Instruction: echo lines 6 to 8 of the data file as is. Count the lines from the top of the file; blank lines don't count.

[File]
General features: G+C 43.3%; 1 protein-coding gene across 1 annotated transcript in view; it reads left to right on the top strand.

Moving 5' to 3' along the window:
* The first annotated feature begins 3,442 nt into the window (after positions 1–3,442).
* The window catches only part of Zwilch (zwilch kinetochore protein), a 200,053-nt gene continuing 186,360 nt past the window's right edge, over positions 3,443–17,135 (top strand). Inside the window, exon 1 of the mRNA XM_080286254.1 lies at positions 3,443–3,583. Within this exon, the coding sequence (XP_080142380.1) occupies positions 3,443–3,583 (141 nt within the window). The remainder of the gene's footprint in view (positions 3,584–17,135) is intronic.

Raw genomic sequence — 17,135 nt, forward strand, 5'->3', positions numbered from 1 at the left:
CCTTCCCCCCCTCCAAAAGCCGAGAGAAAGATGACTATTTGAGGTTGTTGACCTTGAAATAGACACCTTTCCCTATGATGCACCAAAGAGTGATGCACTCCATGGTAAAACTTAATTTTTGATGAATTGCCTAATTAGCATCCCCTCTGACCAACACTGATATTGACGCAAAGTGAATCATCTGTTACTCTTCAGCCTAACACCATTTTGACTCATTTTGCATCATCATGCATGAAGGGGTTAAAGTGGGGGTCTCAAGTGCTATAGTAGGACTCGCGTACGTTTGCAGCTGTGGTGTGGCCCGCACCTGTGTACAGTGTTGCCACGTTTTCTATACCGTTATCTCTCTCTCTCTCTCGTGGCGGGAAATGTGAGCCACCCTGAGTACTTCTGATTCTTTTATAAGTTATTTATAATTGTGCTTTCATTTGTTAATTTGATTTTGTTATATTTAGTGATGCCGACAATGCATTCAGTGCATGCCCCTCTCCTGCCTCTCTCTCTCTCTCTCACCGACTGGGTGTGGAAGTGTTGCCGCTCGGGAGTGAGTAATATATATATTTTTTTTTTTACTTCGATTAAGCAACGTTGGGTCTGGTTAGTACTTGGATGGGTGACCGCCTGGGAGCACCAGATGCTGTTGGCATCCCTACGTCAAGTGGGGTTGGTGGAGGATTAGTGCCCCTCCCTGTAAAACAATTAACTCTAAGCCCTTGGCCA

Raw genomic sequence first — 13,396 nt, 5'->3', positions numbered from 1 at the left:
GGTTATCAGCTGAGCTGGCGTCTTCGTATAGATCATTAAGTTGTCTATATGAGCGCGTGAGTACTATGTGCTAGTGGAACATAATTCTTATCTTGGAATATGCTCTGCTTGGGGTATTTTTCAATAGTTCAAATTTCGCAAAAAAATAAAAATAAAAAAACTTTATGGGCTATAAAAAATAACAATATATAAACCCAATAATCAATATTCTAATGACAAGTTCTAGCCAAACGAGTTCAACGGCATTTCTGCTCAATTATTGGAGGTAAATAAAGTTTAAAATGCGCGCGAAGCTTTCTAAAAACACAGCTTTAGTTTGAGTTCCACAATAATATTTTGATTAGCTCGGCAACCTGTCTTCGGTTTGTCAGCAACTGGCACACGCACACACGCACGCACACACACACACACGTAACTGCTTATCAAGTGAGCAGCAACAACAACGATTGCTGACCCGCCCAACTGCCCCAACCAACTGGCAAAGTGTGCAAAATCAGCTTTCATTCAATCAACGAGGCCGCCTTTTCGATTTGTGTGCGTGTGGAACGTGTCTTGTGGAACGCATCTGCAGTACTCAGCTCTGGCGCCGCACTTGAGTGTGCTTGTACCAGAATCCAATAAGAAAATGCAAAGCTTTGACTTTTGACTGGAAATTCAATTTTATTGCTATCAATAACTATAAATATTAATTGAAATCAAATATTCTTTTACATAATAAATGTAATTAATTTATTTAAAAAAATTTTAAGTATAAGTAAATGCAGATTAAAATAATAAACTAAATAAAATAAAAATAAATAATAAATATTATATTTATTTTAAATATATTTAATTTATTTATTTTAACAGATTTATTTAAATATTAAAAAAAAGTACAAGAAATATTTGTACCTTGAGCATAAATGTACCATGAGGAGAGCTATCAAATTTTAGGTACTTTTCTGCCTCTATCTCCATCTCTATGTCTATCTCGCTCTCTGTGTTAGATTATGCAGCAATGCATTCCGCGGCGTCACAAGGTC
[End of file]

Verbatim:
CCTTCCCCCCCTCCAAAAGCCGAGAGAAAGATGACTATTTGAGGTTGTTGACCTTGAAATAGACACCTTTCCCTATGATGCACCAAAGAGTGATGCACTCCATGGTAAAACTTAATTTTTGATGAATTGCCTAATTAGCATCCCCTCTGACCAACACTGATATTGACGCAAAGTGAATCATCTGTTACTCTTCAGCCTAACACCATTTTGACTCATTTTGCATCATCATGCATGAAGGGGTTAAAGTGGGGGTCTCAAGTGCTATAGTAGGACTCGCGTACGTTTGCAGCTGTGGTGTGGCCCGCACCTGTGTACAGTGTTGCCACGTTTTCTATACCGTTATCTCTCTCTCTCTCTCGTGGCGGGAAATGTGAGCCACCCTGAGTACTTCTGATTCTTTTATAAGTTATTTATAATTGTGCTTTCATTTGTTAATTTGATTTTGTTATATTTAGTGATGCCGACAATGCATTCAGTGCATGCCCCTCTCCTGCCTCTCTCTCTCTCTCTCACCGACTGGGTGTGGAAGTGTTGCCGCTCGGGAGTGAGTAATATATATATTTTTTTTTTTACTTCGATTAAGCAACGTTGGGTCTGGTTAGTACTTGGATGGGTGACCGCCTGGGAGCACCAGATGCTGTTGGCATCCCTACGTCAAGTGGGGTTGGTGGAGGATTAGTGCCCCTCCCTGTAAAACAATTAACTCTAAGCCCTTGGCCA

Raw genomic sequence first — 13,396 nt, 5'->3', positions numbered from 1 at the left:
GGTTATCAGCTGAGCTGGCGTCTTCGTATAGATCATTAAGTTGTCTATATGAGCGCGTGAGTACTATGTGCTAGTGGAACATAATTCTTATCTTGGAATATGCTCTGCTTGGGGTATTTTTCAATAGTTCAAATTTCGCAAAAAAATAAAAATAAAAAAACTTTATGGGCTATAAAAAATAACAATATATAAACCCAATAATCAATATTCTAATGACAAGTTCTAGCCAAACGAGTTCAACGGCATTTCTGCTCAATTATTGGAGGTAAATAAAGTTTAAAATGCGCGCGAAGCTTTCTAAAAACACAGCTTTAGTTTGAGTTCCACAATAATATTTTGATTAGCTCGGCAACCTGTCTTCGGTTTGTCAGCAACTGGCACACGCACACACGCACGCACACACACACACACGTAACTGCTTATCAAGTGAGCAGCAACAACAACGATTGCTGACCCGCCCAACTGCCCCAACCAACTGGCAAAGTGTGCAAAATCAGCTTTCATTCAATCAACGAGGCCGCCTTTTCGATTTGTGTGCGTGTGGAACGTGTCTTGTGGAACGCATCTGCAGTACTCAGCTCTGGCGCCGCACTTGAGTGTGCTTGTACCAGAATCCAATAAGAAAATGCAAAGCTTTGACTTTTGACTGGAAATTCAATTTTATTGCTATCAATAACTATAAATATTAATTGAAATCAAATATTCTTTTACATAATAAATGTAATTAATTTATTTAAAAAAATTTTAAGTATAAGTAAATGCAGATTAAAATAATAAACTAAATAAAATAAAAATAAATAATAAATATTATATTTATTTTAAATATATTTAATTTATTTATTTTAACAGATTTATTTAAATATTAAAAAAAAGTACAAGAAATATTTGTACCTTGAGCATAAATGTACCATGAGGAGAGCTATCAAATTTTAGGTACTTTTCTGCCTCTATCTCCATCTCTATGTCTATCTCGCTCTCTGTGTTAGATTATGCAGCAATGCATTCCGCGGCGTCACAAGGTC